I’m not sure that the end result of this – potentially radically different priorities in revenue generation, service delivery and spending between neighbouring metropolitan areas – is being communicated in a transparent way. Ben Page from IpsosMori shared some interesting survey results which suggest that public opinion also lags behind the political agenda:

ipsos survey 1

ipsos survey 2Leadership not bureaucracy

Mention devolution and one of the immediate responses of naysayers is to complain it’s just yet another layer of governance – more costs, more staff, more vested interests. This was raised during Q&A and the panel responded by saying that what they are proposing doesn’t require massive reorganisation – it’s about effective leadership. The same pots of money are used but funds can be accessed in different ways for different purposes.

This was only half-convincing. Repeated reference to place-based decision-making (breaking down functional /organisational silos to ensure services are focused on outcomes and those residents with complex needs) didn’t really explain how you build the trust and political capacity that’s needed to roll out transformation across multiple agencies/workforces at the same speed and scale.

Equalities

Presenting a different perspective on the day was Professor Lesley Sawers, who highlighted the risks of unintended consequences from devolution in terms of social justice and inequalities. She argued that so far localism has led to an approach to investment that has not been particularly effective in tackling equalities issues.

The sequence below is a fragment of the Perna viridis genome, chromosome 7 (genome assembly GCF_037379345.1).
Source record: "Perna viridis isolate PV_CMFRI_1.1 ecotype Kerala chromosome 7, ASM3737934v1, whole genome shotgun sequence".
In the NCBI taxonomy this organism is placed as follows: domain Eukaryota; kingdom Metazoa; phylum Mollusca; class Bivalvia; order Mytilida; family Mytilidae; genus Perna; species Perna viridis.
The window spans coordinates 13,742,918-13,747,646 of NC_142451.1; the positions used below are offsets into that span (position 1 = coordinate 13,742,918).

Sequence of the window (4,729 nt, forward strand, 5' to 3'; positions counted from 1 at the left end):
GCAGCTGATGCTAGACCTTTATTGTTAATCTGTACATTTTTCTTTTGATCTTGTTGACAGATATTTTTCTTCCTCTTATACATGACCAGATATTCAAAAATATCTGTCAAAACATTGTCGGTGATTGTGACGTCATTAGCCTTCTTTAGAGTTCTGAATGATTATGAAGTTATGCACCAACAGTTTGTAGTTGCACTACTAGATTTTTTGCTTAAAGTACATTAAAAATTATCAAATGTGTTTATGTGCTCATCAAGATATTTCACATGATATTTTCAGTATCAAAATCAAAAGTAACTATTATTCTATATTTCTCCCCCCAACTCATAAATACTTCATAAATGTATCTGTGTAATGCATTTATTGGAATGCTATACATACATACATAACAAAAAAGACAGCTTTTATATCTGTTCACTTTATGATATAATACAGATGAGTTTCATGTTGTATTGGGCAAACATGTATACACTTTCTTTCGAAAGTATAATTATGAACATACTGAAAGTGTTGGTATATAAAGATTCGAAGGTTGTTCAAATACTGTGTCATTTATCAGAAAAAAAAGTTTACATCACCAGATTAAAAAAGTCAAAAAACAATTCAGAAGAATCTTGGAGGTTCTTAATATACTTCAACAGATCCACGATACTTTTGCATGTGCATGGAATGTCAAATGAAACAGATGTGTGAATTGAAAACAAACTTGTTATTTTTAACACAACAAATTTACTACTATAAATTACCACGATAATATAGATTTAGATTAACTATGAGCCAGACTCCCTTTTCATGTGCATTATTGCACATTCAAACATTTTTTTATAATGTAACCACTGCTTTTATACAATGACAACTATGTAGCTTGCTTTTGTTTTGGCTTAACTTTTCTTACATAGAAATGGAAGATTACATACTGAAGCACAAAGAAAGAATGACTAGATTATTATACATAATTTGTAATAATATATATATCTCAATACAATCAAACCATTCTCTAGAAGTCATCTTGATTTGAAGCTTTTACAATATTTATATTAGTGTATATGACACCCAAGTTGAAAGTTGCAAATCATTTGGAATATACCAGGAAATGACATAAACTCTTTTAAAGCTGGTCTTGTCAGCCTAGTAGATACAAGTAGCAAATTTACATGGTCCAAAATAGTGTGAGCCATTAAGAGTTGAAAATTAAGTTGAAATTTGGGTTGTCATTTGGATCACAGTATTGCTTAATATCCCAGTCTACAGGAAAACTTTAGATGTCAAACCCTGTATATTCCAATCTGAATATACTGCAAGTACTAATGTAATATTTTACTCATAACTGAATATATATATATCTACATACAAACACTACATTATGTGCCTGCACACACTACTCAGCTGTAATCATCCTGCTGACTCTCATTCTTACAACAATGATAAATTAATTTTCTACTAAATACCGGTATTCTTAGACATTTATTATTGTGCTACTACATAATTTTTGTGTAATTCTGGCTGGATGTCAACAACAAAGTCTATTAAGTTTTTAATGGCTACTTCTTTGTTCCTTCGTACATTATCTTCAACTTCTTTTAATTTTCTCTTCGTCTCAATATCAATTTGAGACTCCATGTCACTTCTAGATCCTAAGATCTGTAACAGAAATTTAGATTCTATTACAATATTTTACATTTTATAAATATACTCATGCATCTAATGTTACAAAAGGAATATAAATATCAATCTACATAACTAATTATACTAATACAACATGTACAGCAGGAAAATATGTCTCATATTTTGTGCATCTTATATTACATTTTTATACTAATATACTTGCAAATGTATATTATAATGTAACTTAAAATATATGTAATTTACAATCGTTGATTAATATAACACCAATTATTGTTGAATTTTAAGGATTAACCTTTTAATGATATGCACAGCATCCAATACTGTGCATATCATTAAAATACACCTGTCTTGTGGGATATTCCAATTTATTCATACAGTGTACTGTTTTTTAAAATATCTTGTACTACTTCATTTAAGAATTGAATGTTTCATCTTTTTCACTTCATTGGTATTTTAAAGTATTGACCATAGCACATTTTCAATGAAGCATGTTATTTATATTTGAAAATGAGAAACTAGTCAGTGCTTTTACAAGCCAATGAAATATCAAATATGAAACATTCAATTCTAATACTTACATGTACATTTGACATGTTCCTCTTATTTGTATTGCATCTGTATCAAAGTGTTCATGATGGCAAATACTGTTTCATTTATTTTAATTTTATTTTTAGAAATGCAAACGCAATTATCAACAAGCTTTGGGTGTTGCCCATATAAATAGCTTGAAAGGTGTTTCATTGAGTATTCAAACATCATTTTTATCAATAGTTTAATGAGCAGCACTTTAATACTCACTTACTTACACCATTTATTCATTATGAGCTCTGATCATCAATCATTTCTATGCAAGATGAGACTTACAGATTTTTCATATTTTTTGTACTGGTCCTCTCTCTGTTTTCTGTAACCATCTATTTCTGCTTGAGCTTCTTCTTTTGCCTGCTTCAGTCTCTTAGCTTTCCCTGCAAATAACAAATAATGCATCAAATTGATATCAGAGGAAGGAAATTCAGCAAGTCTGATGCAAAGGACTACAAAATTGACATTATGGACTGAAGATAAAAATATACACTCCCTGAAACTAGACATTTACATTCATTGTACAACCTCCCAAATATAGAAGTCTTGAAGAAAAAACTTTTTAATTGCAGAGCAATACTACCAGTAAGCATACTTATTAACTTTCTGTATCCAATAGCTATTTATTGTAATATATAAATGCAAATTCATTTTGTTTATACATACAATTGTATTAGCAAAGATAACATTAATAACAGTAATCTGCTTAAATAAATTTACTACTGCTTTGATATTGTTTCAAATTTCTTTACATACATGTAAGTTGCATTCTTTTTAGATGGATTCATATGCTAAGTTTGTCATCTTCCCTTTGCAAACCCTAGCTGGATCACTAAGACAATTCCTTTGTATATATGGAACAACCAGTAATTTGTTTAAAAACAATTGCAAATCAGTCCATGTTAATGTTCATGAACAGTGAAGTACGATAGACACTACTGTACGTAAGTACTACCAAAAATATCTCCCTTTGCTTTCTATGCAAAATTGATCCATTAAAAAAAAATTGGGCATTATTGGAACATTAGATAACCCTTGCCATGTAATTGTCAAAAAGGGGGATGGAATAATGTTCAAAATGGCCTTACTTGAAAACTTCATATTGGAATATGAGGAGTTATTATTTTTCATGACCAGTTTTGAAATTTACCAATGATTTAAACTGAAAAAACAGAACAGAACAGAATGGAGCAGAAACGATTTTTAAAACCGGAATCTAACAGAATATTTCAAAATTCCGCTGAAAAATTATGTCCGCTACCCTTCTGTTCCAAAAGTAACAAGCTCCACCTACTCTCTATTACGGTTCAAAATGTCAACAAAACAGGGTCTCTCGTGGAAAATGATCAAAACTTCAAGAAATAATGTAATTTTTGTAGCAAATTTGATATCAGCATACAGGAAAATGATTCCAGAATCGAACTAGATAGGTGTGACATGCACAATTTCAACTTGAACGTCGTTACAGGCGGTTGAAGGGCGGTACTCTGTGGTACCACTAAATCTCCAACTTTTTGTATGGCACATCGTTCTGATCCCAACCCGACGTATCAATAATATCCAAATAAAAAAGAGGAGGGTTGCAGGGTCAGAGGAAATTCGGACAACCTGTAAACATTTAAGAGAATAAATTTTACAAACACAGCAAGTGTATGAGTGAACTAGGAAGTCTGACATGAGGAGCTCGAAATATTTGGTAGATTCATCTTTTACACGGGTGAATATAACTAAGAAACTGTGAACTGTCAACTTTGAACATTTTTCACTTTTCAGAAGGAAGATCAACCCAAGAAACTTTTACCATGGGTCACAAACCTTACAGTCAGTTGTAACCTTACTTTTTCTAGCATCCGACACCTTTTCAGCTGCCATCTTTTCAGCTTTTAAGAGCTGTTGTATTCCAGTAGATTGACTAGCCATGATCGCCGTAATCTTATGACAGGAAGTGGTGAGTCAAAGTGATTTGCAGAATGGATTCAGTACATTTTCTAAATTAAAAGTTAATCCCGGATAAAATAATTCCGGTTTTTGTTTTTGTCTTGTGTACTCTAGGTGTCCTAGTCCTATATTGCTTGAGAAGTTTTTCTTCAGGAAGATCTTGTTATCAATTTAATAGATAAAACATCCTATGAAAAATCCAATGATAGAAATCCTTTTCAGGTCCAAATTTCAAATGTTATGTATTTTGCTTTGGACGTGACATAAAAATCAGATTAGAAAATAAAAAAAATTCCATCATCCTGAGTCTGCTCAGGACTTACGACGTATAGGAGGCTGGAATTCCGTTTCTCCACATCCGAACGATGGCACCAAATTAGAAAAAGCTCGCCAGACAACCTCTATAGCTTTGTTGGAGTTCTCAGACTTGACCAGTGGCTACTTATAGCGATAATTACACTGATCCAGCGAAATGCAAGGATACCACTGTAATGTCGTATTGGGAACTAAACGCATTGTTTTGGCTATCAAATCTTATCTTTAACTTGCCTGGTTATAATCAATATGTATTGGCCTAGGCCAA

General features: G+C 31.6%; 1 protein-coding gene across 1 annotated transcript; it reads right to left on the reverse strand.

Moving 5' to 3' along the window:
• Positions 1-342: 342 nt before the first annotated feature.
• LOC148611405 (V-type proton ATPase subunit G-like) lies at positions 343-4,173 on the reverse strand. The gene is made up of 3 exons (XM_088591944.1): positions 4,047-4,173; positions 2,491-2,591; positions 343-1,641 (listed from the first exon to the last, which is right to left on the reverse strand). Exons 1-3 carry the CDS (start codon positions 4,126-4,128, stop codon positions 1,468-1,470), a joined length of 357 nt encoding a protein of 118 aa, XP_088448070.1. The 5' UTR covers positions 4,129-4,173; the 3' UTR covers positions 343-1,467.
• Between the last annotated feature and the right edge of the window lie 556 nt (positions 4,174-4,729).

Cities should be great agents of social reform but the rhetoric around growth has a tendency to focus on infrastructure and macroeconomics – ignoring social challenges such as skills, poverty and under-achievement. And it may seem an easy point to score, but running an event with only 3 female speakers out of 25, didn’t really send a great message to observers. Don’t even mention the lack of ethnic diversity on the platform.

What now?

The devolution agenda may be the ‘only show in town’ but whether the core cities can take advantage of this to benefit and engage their own populations remains to be seen.


The Idox Information Service has a wealth of research reports, articles and case studies on governance and city regions. Members receive regular briefings as well as access to our Ask a Researcher enquiry service.

Knowledge insider…. a Q & A with Jonathan Breckon

jonathan_breckon_150x150In the latest of our series of Q&As with leading advocates of the use of evidence in policymaking and practice, we talk to Jonathan Breckon. Jonathan is Head of the Alliance for Useful Evidence – a partnership which champions the need for useful evidence, providing a focal point for improving and extending the use of social research and evidence in the UK.

Jonathan, what led you to a role about promoting and improving knowledge development? 

There are two ways in which I am interested in knowledge development; professionally I have always worked around universities, loved doing and finding out new research and working within research in UK. I have always been conscious however, of the gap between research and front line services, even when research is relevant to the service, and felt this was a great loss and disadvantage to public services.

My personal interest, as a user of public services, with my kids going through services such as schools, health and sports, I have been desperately aware that things are business as usual rather than continuously striving for innovation and change. The debate is now all about money and reductions when it should be about improvement and future proofing.